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Do the Astros even have a shot at Shohei Ohtani?

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TOKYO, JAPAN - NOVEMBER 12: Shohei Ohtani #16 of Japan celebrates after hitting a solo homer in the fifth inning during the international friendly match between Japan and Netherlands at the Tokyo Dome on November 12, 2016 in Tokyo, Japan. (Photo by Masterpress/Getty Images)
TOKYO, JAPAN - NOVEMBER 12: Shohei Ohtani #16 of Japan celebrates after hitting a solo homer in the fifth inning during the international friendly match between Japan and Netherlands at the Tokyo Dome on November 12, 2016 in Tokyo, Japan. (Photo by Masterpress/Getty Images) /
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Will the Astros sign Shohei Ohtani once he is posted?

Welcome to the holiday season, where you should spread your generosity to others. Give a gift or get a gift, the best part of the holidays is going home and spending time with your family. Astros fans have to be especially joyous this offseason after winning the World Series in 2017. Shohei Ohtani is seeking a new home.

While this team is good, the Astros will look into adding to this talented core this offseason. The Winter Meetings is where most of the transactions start or finish. There was some breaking news last night that makes all 30 teams excited.

According to Jeff Passan, Shohei Ohtani will be coming to the major leagues in 2018. This was after the MLB and players association finally reached an agreement to allow him to be posted, which it could happen as early as Friday. They have until December 5th to post him. The question is, who will sign him?

The next Babe Ruth?

Who is he? He is a 23-year-old Japanese phenom who can throw 102 mph and hit homers. If there were ever such thing as a two-way player, it would be Madison Bumgarner or Ohtani. Some might say Babe Ruth was a two-way player, but that was a different era. He was known mostly for his hitting and not his pitching.

Like Ruth, Ohtani shows the potential to dominate as a hitter and pitcher. Whoever signs Ohtani will likely do so as a pitcher, but he has the desire to hit as well. You would think that this would give the National League teams the advantage without the designated hitter. Instead, he wants to be a designated hitter who pitches.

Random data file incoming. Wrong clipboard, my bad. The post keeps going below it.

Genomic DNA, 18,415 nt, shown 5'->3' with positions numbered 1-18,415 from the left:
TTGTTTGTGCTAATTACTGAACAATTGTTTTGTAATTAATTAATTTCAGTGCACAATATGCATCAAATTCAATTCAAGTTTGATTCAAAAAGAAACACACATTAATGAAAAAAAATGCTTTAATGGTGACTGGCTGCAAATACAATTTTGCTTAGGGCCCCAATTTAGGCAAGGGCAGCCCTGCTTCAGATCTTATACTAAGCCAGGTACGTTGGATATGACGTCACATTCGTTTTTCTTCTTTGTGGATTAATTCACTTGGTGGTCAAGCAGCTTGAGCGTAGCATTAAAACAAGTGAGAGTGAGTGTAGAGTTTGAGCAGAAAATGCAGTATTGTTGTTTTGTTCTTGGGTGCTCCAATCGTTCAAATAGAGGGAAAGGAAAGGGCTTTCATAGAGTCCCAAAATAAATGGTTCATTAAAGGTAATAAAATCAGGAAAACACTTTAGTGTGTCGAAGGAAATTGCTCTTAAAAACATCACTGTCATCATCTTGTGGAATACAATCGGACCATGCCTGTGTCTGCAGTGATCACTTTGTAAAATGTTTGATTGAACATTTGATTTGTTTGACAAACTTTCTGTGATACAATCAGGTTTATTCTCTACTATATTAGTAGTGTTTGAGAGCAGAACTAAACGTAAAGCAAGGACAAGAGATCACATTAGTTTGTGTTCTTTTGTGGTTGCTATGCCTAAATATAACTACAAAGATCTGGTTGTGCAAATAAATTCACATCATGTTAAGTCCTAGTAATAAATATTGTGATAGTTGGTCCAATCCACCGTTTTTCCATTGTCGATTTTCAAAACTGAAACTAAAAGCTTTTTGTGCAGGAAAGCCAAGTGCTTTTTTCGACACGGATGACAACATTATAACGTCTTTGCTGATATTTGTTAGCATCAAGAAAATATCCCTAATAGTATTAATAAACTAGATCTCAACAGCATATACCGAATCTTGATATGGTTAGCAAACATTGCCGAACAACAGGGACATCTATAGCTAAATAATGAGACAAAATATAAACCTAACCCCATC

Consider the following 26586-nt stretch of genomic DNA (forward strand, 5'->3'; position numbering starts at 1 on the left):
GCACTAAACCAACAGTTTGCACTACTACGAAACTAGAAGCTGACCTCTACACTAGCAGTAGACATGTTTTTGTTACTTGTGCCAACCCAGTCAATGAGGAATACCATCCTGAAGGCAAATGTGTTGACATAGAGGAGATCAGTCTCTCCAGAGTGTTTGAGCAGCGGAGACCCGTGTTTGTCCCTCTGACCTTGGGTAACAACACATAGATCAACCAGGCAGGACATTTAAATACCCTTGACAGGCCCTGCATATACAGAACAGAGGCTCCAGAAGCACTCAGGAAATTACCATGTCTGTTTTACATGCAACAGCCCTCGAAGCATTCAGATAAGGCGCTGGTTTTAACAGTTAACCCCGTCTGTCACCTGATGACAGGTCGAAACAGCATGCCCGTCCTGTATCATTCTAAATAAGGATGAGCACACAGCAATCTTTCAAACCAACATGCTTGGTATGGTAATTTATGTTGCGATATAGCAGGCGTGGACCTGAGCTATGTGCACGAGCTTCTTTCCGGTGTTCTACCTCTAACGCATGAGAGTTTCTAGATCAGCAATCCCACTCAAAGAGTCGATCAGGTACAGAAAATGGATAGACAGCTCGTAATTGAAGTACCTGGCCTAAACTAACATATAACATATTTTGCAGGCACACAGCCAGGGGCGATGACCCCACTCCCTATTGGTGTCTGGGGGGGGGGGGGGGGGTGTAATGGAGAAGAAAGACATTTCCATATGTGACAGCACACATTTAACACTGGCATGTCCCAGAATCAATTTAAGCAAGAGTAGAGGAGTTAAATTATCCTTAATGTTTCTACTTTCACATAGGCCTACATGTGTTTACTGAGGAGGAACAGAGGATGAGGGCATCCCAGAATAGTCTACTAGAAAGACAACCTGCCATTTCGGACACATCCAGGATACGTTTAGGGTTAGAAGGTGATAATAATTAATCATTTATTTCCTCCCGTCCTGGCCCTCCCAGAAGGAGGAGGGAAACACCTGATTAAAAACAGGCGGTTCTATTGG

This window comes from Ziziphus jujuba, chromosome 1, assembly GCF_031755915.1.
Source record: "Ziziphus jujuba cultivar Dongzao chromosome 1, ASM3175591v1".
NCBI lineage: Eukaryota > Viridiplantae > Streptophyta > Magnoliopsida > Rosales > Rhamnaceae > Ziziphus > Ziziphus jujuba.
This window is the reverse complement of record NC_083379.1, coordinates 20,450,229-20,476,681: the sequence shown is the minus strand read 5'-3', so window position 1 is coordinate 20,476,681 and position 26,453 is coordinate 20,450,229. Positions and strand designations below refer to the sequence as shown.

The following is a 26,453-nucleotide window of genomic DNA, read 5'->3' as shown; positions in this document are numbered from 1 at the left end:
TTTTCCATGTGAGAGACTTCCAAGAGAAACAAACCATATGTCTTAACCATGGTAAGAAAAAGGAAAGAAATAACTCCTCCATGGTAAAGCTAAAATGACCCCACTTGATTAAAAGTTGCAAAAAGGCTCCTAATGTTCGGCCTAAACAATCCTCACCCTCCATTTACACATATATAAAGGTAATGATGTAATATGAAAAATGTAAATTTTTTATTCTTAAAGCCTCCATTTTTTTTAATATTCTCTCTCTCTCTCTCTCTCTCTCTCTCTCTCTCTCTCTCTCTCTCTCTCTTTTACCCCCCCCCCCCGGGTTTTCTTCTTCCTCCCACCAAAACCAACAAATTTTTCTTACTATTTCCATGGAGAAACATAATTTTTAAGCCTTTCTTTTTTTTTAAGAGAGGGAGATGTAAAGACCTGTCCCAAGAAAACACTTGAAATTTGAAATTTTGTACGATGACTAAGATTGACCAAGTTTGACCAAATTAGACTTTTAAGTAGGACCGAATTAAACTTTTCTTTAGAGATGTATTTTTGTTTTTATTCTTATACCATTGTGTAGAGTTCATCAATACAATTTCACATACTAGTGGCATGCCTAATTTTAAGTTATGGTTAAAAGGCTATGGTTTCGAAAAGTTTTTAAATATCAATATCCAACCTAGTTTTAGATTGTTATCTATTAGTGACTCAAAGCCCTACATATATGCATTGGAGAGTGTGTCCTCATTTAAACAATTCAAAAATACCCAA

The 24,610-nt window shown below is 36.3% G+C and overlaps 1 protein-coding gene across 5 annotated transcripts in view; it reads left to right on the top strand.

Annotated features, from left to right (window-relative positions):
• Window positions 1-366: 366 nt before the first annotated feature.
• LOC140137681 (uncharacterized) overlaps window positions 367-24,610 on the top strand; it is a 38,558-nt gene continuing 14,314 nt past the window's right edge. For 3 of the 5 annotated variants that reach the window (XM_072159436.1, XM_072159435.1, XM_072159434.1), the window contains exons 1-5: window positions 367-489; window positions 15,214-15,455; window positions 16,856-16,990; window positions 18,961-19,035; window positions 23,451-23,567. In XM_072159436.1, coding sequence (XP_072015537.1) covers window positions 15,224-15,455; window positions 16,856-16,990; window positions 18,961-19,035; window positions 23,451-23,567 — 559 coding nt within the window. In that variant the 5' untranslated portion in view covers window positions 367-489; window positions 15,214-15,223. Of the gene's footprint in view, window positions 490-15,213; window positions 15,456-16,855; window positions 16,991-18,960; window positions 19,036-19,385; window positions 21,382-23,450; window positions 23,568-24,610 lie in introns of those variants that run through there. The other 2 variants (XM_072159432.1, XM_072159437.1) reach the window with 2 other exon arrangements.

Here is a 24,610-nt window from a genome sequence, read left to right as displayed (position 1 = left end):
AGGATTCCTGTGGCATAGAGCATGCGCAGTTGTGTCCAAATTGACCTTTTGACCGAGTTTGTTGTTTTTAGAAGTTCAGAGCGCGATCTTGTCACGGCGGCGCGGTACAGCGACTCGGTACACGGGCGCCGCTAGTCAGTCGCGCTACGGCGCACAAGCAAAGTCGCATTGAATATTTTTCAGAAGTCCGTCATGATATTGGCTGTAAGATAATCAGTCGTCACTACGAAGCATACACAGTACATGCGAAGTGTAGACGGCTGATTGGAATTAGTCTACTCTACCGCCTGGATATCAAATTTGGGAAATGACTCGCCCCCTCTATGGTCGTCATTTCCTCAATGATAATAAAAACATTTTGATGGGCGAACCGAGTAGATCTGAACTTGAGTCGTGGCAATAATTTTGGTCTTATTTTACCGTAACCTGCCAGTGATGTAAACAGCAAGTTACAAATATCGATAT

Does everyone get a chance?

When he is posted, he will get to choose the team he wants to go to. According to Passan, that team would pay a $20 million posting fee. That team will be limited to signing under the international free agent policy. Passan says the Rangers have the most to offer Ohtani as a signing bonus. They can offer him a $3.535 million signing bonus. That would not be good for the Astros.

Only six teams could offer Ohtani at least $1 million, as Passan reports. Unfortunately, the Astros can only max out at $300,000 signing bonus to any international players. It sounds like Ohtani is not too worried about money but instead wants to get to the MLB quickly. According to the article, “money is not a concern to him, and he wants to go against the best players in the world.”

Tread carefully!

If he were to sign with a team this offseason, he would only be able to make the league minimum for 2018 if he makes the team. Here is the problem, you can’t lure an international player with the promise of future money. For example, the Astros can’t sign him and promise him a big deal before they sign him.

If Ohtani wants to come to Houston, he would do so because they have the best chance to win. Any team that signs him can extend his contract at any time, but they have to be smart. If there is any evidence of tampering, the Japanese team can void the deal.

Next: Potential backup catcher targets for Astros to consider

If Ohtani really were about the money, he would wait until he turned 25 so he can sign for whatever he wants. He just wants to play baseball in the big leagues, will it be the Astros? It would be nice, but I’m not counting on it.

***Stats from Jeff Passan’s article***

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